- Amylin Pharmaceuticals, Inc. (Nasdaq: AMLN) and Biocon Limited (NSE: BIOCON) agreed to jointly develop, commercialize and manufacture a novel peptide therapeutic for the potential treatment of diabetes, and will share development costs; and
- PerkinElmer did one deal each in China and India:
- In China, they paid over $60 million for SYM-BIO Lifescience, a Shanghai, China-based diagnostics firm that will double its access to hospitals in China and provide it with “substantial” manufacturing plant capacity
- In India, they picked up the genetic screening business of Surendra Genetic Labs, a lab in Chennai, India, that provides fetal, maternal, and newborn screening.
The McLaughlin-Rotman survey distinguishes (usefully) between R&D collaborations and marketing and distribution activities. Although Ellen Licking wonders whether “cheaper off-shore manufacturing [is] a reason for the deal,” Amylin is clearly focused on Biocon’s R&D capabilities. The press release quotes Amylin CEO Daniel M. Bradbury praising Biocon as a “biologics innovator.”
Even if not all transactions in India and China are innovation-centric (cf the PerkinElmer deals), all involvement by innovative companies shifts the incentives of China, India and other participating countries towards a more innovation-friendly IP regime.
September 13, 2009
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A very interesting article in Nature Biotechnology from a group at the McLaughlin-Rotman Centre for Global Health provides some empirical support for a trend we’ve been following of increased innovative activity in developing countries.
According to the article, over 25% of Canadian biotechs collaborate with developing countries. Of these, however, the vast majority of companies do so alongside collaborations with other developed country partners — only 4% collaborate exclusively with developing countries. Also, gaining access to developing countries’ markets is the most frequent (66%) reason cited for collaboration.
Still, some of the data reflects the growing importance of developing country collaboration (China and India in particular):
- Canadian firms’ collaborations with India (17) and China (22) nearly equal the number of collaborations with Japan (18) and Germany (23); and
- Accessing knowledge from developing countries’ partners (24%) is approaching providing knowledge to developing countries’ partners (37%) as a reason for collaboration.
How do these collaborations look overall?
The figure from the paper on the left shows the geography of, and rationale for, the collaborations. Part “a” shows marketing and distribution collaborations, and part “b” shows those involving an R&D component.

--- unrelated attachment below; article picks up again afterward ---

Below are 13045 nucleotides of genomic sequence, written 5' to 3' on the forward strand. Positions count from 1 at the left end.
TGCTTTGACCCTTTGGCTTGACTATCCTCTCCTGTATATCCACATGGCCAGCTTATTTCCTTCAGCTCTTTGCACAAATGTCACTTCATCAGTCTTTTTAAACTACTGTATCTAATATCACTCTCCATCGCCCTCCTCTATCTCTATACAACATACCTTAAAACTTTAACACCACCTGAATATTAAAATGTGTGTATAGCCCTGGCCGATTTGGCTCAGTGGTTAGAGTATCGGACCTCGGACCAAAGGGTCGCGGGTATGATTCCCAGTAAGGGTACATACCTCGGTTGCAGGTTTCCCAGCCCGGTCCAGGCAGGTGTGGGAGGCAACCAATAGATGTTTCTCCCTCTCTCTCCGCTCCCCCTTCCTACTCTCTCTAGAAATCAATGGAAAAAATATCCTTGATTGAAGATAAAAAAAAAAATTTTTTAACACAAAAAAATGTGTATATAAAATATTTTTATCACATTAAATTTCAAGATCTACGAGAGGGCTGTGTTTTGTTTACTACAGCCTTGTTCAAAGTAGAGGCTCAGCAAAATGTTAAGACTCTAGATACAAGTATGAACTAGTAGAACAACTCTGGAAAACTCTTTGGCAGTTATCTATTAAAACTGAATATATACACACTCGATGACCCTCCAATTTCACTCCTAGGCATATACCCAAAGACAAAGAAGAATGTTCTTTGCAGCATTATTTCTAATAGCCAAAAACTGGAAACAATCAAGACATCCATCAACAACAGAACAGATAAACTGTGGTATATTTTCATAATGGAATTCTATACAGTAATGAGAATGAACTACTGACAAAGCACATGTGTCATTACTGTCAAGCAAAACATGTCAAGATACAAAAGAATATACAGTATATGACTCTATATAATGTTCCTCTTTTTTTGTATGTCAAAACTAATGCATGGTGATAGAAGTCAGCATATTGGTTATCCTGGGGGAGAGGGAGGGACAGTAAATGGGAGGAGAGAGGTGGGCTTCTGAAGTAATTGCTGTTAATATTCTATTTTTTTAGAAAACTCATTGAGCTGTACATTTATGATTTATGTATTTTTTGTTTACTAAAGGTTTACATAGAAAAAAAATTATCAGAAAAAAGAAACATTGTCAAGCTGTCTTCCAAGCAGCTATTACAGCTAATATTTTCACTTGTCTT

What is the effect of all this activity?
Well, it’s hard to quantify, but the authors review revenue data from public company respondents and find that:
“average total revenues of firms that have North–South collaborations are nearly four times higher than firms that do not have such partnerships.”
My bottom line: causal or not, that’s a correlation that should cause all biotech companies to take note.
July 9, 2009
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In our continuing Trends in 2009 series on shifting IP constituencies, we’ve been following increasing innovative activity in the developing world, and innovator pharma’s increasing moves towards generics and biosimilars. This week saw updates on both fronts:
- PerkinElmer announced plans to open a Bio-pharma Center of Excellence in Hyderabad, India, later this year, citing “growth opportunities in environmental monitoring, neonatal and maternal screening, and pharmaceutical research.”
- In other India news, Mylan, a U.S.-based small molecule generics company, did a deal with Biocon for help with biosimilars.
- On the pharma front, a WSJ post this week explains the attractive economics behind big pharma’s growing investment in the developing world’s generics market. Two words: branded generics.
- Finally, China’s budget saw a huge R&D boost: up over 25% from 2008 (although it still lags Japan’s R&D spend by a third and the spending is heavily focused on applied technologies).
May 14, 2009
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An announcement by the State Council in China that was picked up by Fierce Biotech yesterday touted $9.2 billion in technology spending that will include biotech and genetically modified products (as well as large-scale aircraft, broadband wireless technology and new oil, gas and coalbed methane exploration). The cabinet also reportedly approved new policies with the goal of creating large internationally competitive biotech companies as well as fostering the formation of smaller biotechs.
Check out the Trends in 2009 page for our other posts on increasing innovative activity in China and India and the effect on global IP policy.
March 31, 2009